OPINION | Calgary's public realm: The neglect is starting to show

While the City of Calgary continues to create significant improvements to the city’s public realm with new projects, it often comes at the expense of the maintenance of older and smaller public realm areas.

It's easy to get caught up in the lustre of the new and forget about the rust of the old

The state of some of Calgary's existing infrastructure: a pedestrian bridge in the north-west that hasn't seen a coat of paint in over 15 years, and the sidewalks along Centre Street that look like something from a developing country. (Richard White)

In 1913, William Reader, Calgary's superintendent of parks and cemeteries, stated, "I very much doubt if any other public improvement will tend to create and foster a civic pride in Calgary to the same extent as will the making of boulevards, and planting of trees on our streets, nor will any other feature of our city impress visitors so favourably." 

Reader's vision was to develop Calgary into one of the most desirable cities in Western Canada by creating great streets and parks. His intent was to illustrate that Calgary was a civilized city with high-quality public spaces. The City of Calgary is still embracing this vision with projects like the Peace Bridge, St. Patrick's Island, Ralph Klein Park and the Rotary Mattamy Greenway. 

But while the city continues to create significant improvements to its public realm with new projects, it often comes at the expense of the maintenance of older and smaller public realm areas. Today, Calgary has more than 5,600 parks and open spaces to maintain and this number is growing.

What is the public realm?

The public realm is defined as spaces that all of us can experience for free — streets, squares, parks, green spaces and pathways. More and more people see the design of the public realm as critical to fostering a sense of community, where people of all ages and backgrounds can mix and mingle.

Some examples of recently completed major public realm projects are the West Eau Claire Park at the south end of the Peace Bridge, the mega-makeover of International Avenue (17th Avenue S.E.), from 26th Street to 61st Street, and Dale Hodges Park.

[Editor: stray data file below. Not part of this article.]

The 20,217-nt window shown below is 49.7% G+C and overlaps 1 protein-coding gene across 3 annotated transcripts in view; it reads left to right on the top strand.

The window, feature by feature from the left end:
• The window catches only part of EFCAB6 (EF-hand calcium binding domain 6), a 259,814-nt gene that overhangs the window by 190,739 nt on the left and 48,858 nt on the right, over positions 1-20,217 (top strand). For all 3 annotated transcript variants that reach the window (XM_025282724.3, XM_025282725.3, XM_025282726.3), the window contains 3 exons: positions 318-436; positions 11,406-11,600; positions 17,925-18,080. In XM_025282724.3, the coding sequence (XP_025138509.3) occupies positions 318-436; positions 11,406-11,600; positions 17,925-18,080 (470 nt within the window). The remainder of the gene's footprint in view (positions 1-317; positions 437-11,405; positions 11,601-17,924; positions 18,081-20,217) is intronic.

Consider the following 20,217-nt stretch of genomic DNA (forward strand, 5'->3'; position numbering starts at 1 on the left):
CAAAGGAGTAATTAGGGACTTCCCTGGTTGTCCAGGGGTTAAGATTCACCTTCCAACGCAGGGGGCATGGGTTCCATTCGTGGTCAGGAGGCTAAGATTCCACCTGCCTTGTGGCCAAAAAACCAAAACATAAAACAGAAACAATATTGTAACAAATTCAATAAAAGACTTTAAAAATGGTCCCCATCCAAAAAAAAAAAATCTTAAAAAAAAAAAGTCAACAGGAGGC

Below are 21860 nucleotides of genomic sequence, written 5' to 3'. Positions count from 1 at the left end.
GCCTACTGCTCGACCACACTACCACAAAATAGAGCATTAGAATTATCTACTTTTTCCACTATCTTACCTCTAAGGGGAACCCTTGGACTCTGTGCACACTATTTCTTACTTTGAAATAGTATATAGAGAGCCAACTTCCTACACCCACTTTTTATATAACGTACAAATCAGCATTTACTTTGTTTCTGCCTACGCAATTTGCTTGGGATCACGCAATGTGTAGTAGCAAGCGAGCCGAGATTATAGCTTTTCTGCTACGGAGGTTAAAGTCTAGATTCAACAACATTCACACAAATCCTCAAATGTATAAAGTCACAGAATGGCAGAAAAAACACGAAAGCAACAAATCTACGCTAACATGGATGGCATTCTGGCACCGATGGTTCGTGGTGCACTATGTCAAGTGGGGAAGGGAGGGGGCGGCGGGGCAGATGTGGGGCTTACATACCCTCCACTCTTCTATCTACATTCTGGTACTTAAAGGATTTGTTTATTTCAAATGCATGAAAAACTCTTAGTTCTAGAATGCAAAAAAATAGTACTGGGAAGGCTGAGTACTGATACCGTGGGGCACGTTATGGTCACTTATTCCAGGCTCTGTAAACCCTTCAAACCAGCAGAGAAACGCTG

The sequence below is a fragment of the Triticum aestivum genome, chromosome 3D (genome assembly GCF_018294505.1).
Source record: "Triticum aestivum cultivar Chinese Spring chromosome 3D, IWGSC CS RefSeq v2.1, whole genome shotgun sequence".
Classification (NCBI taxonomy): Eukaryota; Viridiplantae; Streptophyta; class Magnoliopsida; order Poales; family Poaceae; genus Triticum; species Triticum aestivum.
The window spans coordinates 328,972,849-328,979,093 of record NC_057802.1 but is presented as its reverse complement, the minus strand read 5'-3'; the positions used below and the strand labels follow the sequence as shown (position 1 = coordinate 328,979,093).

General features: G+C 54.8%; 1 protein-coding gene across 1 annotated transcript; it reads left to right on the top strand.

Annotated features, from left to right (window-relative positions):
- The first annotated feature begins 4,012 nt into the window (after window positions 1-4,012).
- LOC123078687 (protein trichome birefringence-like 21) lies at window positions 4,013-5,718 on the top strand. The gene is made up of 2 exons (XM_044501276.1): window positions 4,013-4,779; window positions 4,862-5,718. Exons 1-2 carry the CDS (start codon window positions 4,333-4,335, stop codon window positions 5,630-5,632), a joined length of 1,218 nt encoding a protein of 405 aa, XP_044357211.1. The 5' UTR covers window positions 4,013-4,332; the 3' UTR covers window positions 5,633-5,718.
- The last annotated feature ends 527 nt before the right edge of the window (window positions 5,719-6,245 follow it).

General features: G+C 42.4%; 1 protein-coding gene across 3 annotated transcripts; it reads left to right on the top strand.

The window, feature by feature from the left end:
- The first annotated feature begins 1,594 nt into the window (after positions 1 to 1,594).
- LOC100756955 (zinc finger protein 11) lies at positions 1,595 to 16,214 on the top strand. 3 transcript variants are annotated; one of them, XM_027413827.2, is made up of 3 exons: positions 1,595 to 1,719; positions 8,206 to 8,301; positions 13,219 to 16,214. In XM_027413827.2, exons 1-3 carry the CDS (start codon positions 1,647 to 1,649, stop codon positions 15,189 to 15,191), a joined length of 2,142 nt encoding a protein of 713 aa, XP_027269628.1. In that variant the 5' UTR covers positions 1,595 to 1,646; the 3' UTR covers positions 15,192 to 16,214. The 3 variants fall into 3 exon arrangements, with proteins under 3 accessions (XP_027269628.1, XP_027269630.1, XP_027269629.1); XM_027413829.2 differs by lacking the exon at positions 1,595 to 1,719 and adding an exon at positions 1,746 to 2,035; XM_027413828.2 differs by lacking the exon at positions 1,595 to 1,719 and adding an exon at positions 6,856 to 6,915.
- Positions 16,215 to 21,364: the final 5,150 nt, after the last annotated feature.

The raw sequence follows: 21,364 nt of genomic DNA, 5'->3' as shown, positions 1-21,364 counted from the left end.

All of them have been well received by the public. One can only wonder, however, how they will age?

Having built them, can the city afford to look after them too?

The lilac bushes along 6th Avenue N.W. haven’t been pruned for a long time. This photo was taken in early September. (Richard White)

Take, for example, one of Reader's principal initiatives, that of creating tree-lined streets, some with landscaped boulevards. Evidence of this can be seen in Hillhurst along Sixth Avenue N.W. (from 16th Street to 18th Street) and Bowness Road N.W. (from 14th Street to 17th Street) with their lilac-lined boulevards. For years, the lilacs have been ignored, allowing them to die a slow death. It would be an easy fix to prune them every few years, but it never seems to happen. Ironically, in October, the ones on Sixth Avenue were all cut down. 

Reader was also responsible for the Memorial Drive trees, a living memorial to those who fought in the First World War.

Planting began in 1922, along what was then Sunnyside Boulevard (Centre Street to 14th Street) and continued until 1928, resulting in a grand total of 3,278 trees.

A sickly looking memorial

In 2008, the city launched a $31-million "Landscape of Memory" project, which included planting new trees, upgrading the lighting, adding banners and creating a boulevard of trees along the middle of Memorial Drive. Today, many of these boulevard trees are dead or look sickly and the linear poppy garden is infested with weeds in many spots. 

Reader was also responsible for the development of Central Memorial Park (Calgary's oldest park), converting it from what chief librarian Alexander Calhoun called "an unsightly wilderness of sand and scrub" in 1913 to its current war memorial theme, with huge trees on the east side and the cenotaph on the west.